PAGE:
Ziebart International has been employee-owned through an employee stock ownership plan since the 1990s.

International markets remained the majority of sales even through the economic recovery, while domestic service was rebounding along with U.S. auto sales, mainly due to more new license agreements. Fast economic growth and increased car ownership in emerging international markets, along with differences in climate affecting product demand, have also contributed to growth overseas.

David Zoldowski, owner of Brighton-based aftermarket glass and accessories company Auto One Inc., said his company is still too small to target overseas growth like Ziebart. Auto One has 16 locations, 14 in Michigan and two in Indiana, of which 12 are franchises.

But he also said demand for certain products is a growth driver. The company is seeing high single-digit growth in aftermarket truck accessory sales, he said, and some strong demand for tonneau covers along with a spring season boost in glass repair service.

"As the vehicles become more computerized, getting into the electrical circuits of the vehicles is getting more challenging. So interface modules are becoming a demand item," Zoldowski said.

"It used to be a quick little job making a 4-pin connection to hook up trailer lights, but today with LED lighting and other changes, the wires going to the back of the vehicle are multitasking now. So we've had to have new modules that can connect to the factory equipment."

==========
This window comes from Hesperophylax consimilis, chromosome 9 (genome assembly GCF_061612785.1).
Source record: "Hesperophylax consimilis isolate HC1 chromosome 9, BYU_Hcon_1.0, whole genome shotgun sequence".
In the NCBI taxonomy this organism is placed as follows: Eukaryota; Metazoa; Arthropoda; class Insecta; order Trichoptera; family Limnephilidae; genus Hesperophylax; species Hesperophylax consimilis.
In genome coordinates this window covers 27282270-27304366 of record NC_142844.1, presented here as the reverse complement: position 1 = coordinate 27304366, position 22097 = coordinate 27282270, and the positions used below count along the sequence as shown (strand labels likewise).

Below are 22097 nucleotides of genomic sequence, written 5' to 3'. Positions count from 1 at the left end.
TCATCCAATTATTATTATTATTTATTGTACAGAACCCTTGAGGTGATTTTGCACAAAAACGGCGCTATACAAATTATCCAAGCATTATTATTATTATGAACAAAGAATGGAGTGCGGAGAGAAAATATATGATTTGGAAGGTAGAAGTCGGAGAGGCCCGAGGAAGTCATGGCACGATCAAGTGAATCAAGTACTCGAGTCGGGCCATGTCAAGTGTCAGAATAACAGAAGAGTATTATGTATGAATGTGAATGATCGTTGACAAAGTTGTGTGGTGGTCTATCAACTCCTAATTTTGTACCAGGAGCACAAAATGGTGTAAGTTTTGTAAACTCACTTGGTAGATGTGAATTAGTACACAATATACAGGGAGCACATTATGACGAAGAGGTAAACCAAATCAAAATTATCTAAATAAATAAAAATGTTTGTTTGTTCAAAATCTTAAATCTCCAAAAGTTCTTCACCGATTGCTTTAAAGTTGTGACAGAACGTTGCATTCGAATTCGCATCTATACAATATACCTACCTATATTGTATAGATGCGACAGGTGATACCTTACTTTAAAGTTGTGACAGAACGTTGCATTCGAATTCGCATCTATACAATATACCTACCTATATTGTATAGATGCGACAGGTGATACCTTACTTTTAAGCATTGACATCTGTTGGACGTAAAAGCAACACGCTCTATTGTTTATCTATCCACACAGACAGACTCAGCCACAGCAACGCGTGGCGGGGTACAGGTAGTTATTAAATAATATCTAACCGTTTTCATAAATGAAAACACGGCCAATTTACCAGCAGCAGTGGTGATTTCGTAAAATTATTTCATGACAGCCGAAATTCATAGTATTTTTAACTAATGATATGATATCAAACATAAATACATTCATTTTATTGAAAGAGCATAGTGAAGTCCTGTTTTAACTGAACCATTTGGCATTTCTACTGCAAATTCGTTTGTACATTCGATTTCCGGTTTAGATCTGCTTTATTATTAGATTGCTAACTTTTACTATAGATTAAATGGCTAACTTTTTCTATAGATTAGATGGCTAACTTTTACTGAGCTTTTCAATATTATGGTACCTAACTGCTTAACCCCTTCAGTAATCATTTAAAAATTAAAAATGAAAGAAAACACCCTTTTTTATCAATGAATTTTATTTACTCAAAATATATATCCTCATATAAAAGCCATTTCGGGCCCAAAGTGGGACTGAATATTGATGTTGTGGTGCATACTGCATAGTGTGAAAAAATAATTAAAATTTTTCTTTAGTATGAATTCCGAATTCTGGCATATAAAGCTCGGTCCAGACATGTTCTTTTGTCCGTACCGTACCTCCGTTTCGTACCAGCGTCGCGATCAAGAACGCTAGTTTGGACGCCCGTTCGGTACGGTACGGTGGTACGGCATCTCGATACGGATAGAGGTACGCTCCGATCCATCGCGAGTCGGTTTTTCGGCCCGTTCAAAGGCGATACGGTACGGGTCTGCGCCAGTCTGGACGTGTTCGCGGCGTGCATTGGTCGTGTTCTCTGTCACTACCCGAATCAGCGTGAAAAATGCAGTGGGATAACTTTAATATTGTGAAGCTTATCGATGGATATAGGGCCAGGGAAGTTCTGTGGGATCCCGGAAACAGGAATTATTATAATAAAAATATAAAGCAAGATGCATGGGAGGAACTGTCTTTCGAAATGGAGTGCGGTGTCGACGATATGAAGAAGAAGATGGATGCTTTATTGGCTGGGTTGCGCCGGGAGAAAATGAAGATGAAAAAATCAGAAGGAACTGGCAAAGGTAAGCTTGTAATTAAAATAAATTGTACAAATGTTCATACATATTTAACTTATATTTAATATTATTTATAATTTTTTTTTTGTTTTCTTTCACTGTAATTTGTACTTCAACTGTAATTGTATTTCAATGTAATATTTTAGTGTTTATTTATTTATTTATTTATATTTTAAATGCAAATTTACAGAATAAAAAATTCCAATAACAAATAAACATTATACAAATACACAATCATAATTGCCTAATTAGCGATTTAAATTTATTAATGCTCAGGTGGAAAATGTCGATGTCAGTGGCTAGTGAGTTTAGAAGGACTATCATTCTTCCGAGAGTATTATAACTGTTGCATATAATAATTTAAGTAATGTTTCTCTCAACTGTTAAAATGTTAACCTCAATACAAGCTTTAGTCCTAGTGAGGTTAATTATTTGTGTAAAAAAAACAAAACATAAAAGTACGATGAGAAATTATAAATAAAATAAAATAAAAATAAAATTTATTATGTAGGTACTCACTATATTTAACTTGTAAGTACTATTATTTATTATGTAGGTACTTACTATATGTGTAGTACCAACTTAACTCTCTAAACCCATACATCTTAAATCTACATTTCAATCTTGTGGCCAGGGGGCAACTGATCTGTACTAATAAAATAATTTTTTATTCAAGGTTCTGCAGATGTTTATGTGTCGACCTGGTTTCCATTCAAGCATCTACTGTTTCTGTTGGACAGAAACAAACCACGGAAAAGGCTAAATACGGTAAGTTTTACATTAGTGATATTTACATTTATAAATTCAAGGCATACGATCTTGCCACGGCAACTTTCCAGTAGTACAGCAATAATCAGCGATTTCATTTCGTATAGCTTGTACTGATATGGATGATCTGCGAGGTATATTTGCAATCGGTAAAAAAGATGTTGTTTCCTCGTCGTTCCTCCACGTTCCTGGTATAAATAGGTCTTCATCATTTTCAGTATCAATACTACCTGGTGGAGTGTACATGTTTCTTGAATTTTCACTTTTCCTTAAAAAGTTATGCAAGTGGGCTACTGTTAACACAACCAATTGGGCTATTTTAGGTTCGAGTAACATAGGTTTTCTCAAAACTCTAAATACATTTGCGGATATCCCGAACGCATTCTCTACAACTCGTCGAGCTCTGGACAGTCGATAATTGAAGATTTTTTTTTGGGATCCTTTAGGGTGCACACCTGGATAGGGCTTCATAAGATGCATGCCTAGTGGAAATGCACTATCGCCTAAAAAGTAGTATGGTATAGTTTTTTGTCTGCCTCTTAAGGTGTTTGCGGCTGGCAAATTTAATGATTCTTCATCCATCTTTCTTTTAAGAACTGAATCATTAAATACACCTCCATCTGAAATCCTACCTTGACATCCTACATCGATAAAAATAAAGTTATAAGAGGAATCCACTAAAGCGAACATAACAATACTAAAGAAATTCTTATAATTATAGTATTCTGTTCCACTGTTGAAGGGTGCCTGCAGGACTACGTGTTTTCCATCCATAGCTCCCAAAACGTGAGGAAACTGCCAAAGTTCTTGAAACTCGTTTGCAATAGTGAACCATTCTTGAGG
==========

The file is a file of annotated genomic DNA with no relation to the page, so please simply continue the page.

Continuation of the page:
International locations are licensed through an individual Ziebart master franchise license holder in each country, and the service centers are required to buy their products from the parent company in Troy.

A franchise fee is $25,000, and the company estimates the total upfront investment in a Ziebart franchise ranges from $172,000 to $331,000. This includes more than $100,000 for inventory and other costs paid to the franchisor.

Over time, Ziebart has diversified from its rustproofing roots into several other aftermarket services — detailing, glass repair, diamond gloss paint protection, remote starters and other accessories.

Some of the changing product mix has been a reaction to the market. Baker said rust protection accounted for 80 percent of sales in the late 1980s, but it began falling off after the Detroit OEMs began offering new manufacturers' warranty protection against rust.

The demand has picked up again in recent years, Baker said, as automotive prices continued to climb and new longer-term financing packages became available, so original owners are more likely to keep their cars much longer than those warranties last.

Today, Ziebart offers 29 different products, including Z Shield paint protection, across its various stores and "processing centers" — car dealers, body shops and others that also offer its services.

The company has occasionally looked at branching out into retail product sales at auto parts stores, but Baker said that would clash with its strategy of business development through new franchises and processing centers.

"It can be very tempting to want to put our name on some glass cleaner or a truck cover for over-the-counter sales, and build our business," he said.

"But because we have been focused for so long on exclusivity agreements with our licensees ... and (on) equating the brand with a professional-quality installation, we didn't want to compete with that and with our own licensees in the over-the-counter market."